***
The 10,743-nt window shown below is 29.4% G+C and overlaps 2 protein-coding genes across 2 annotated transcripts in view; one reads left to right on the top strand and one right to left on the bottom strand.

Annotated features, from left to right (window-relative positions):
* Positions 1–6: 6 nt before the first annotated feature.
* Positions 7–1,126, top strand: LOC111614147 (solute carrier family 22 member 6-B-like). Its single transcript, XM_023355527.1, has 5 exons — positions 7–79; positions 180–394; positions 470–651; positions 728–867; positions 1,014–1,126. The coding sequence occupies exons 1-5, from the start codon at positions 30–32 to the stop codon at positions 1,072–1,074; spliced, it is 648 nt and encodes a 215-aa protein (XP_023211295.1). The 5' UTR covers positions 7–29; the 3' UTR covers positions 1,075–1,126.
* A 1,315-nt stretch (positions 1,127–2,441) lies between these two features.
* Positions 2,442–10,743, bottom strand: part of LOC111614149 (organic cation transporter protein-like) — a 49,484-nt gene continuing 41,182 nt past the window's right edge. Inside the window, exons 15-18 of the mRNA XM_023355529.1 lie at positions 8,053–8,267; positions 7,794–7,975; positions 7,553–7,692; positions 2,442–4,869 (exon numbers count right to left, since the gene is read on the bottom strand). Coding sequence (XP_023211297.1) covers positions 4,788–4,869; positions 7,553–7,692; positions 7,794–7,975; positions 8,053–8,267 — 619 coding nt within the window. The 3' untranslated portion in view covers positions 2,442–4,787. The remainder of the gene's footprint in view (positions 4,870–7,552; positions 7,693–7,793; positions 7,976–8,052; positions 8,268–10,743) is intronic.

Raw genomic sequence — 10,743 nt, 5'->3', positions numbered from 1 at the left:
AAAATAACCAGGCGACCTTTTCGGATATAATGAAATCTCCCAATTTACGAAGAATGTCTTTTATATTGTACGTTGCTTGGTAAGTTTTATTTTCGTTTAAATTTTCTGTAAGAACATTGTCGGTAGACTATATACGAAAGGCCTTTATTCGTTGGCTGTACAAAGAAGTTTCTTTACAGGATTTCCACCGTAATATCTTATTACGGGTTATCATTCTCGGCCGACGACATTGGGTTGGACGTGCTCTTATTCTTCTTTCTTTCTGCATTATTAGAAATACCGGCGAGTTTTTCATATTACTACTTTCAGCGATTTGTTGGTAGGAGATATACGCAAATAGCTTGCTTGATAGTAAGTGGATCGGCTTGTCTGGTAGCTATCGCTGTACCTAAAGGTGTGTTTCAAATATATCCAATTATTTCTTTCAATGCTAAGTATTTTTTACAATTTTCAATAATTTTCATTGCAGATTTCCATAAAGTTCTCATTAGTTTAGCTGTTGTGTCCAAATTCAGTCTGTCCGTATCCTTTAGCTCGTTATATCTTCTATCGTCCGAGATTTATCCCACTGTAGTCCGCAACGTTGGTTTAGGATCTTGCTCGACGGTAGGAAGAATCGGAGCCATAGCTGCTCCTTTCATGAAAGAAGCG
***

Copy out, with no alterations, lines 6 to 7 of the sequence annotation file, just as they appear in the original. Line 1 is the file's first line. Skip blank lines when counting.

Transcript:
* Positions 2,442–10,743, bottom strand: part of LOC111614149 (organic cation transporter protein-like) — a 49,484-nt gene continuing 41,182 nt past the window's right edge. Inside the window, exons 15-18 of the mRNA XM_023355529.1 lie at positions 8,053–8,267; positions 7,794–7,975; positions 7,553–7,692; positions 2,442–4,869 (exon numbers count right to left, since the gene is read on the bottom strand). Coding sequence (XP_023211297.1) covers positions 4,788–4,869; positions 7,553–7,692; positions 7,794–7,975; positions 8,053–8,267 — 619 coding nt within the window. The 3' untranslated portion in view covers positions 2,442–4,787. The remainder of the gene's footprint in view (positions 4,870–7,552; positions 7,693–7,793; positions 7,976–8,052; positions 8,268–10,743) is intronic.

Raw genomic sequence — 10,743 nt, 5'->3', positions numbered from 1 at the left: